Change Ahoy! CDM Regulations are Being Revised and Here’s What You Need to Know
The Construction (Design and Management) Regulations 2007 last got a bit of a facelift back in – 2007. Clue’s in the name, really.
And the powers that be have decided that it’s high time for a new makeover.
That means all you folk in construction need to pay super-sharp attention to what’s coming up next year. Because there’s no excuse for not knowing!
What will change
A lot of the changes are all about simplification – and to be honest, this is something most of us can definitely get behind.
- Expect simplified regulations – for a structure that follows project process.
- And a simpler Approved Code of Practice (ACoP).
- Upside of this? Greater clarity of codes of practice should result in greater compliance across the board. Everyone’s a winner.
- Replacing CDM Co-ordinator roles with ‘Principal Designer’.
- This means the Designer should already be a member of the project team, so they should be able to take on health and safety issues too. We’ll have to wait and see how this pans out. But it’s an important one to keep in mind – so make sure you’ve got it stuck in before you start your next project.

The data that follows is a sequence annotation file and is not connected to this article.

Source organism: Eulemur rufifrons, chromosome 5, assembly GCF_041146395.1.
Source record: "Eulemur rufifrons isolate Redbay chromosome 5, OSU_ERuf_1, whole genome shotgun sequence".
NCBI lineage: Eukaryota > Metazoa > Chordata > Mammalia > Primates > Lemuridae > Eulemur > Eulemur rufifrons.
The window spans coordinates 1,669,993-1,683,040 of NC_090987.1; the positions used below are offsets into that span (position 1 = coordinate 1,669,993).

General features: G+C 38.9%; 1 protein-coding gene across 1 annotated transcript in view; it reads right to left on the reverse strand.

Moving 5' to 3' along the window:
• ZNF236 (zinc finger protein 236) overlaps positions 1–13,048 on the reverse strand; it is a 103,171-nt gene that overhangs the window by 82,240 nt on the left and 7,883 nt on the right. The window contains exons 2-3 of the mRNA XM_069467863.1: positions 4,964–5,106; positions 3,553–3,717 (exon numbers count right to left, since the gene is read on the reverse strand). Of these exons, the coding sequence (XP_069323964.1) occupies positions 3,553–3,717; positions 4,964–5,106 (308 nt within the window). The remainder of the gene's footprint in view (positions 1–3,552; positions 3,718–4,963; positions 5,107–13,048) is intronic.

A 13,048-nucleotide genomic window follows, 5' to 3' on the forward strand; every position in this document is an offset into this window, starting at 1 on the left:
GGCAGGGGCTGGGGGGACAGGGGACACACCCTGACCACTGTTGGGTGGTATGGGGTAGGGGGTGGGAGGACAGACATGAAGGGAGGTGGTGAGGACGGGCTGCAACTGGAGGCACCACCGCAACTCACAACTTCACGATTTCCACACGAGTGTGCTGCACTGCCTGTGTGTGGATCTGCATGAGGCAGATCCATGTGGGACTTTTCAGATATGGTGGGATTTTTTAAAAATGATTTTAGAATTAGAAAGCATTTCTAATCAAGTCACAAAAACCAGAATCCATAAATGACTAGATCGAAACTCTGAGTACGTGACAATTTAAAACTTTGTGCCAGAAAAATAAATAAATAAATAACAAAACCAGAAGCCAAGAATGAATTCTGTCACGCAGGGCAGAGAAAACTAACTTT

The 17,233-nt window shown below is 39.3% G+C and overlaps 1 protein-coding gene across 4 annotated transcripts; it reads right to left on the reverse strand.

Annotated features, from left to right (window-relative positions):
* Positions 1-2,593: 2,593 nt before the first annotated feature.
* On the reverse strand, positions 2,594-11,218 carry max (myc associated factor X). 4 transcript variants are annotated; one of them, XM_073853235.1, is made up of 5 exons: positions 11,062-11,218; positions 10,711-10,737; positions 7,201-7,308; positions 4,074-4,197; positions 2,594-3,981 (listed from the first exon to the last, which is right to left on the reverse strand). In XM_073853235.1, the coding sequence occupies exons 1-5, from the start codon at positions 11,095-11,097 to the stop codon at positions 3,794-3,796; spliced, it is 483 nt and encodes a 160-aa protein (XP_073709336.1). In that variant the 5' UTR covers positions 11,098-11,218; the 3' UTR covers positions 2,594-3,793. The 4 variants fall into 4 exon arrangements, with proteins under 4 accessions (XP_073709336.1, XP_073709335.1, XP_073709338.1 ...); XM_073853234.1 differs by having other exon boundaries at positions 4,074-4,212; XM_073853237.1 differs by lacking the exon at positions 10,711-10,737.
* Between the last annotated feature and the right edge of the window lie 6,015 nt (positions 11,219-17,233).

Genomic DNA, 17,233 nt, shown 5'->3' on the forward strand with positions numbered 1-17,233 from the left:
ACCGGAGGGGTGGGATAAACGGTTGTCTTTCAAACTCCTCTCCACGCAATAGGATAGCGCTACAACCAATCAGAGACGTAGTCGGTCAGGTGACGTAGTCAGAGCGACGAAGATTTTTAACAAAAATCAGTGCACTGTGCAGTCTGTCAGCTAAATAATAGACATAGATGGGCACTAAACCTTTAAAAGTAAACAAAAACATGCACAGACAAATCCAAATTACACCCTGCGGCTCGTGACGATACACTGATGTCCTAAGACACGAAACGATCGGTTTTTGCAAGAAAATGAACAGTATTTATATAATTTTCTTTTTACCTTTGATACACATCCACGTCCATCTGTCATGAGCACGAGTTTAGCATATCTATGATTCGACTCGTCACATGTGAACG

- Raising notification requirements.
- This means you won’t need to notify HSE unless it’s a project lasting longer than 30 days – and with more than 20 simultaneous workers. That might actually mean there will actually be fewer projects needing all the hassle of notification – nice one!
- Written health and safety plans for all construction phase projects.
- One step forward and one step back, I’m afraid. But before you groan at another mountain of paperwork, there is a bit of a bright side. Clearer plans mean safer workplaces for all of us – hopefully!
That said, it definitely means those working with smaller projects have to put in an extra shoulder to the grindstone, filling in plans where you never had to before.
What if you’re half-way through already?
Those clever clogs have already thought of this before making the big announcement.
If you’re working with a principal contractor – just need to make sure they up to speed with the new rules. Simple.
But you’ll still need to appoint a PD once the new rules are implemented, although there will be some leeway for transition.
Hopefully they’ll make it as painless as possible for us!
Had an ‘oops’ moment?
Breaches are really not something you can take lightly – they’re punishable by a fine or even a spell in the clink.
So if you think you’ve fallen into breach of the CDM 2007 Regulations then you better crack down and sort it out!
Your take-away points
- Simpler CDM regulations and a simpler ACoP
- Need to appoint a PD
- Notification not needed for smaller and shorter projects below 30 days
- But you have to have written H&S plans for all projects
What do you think of the new revisions? Is there anything that’s concerning you about what to expect?
(all of the above is as it stands today)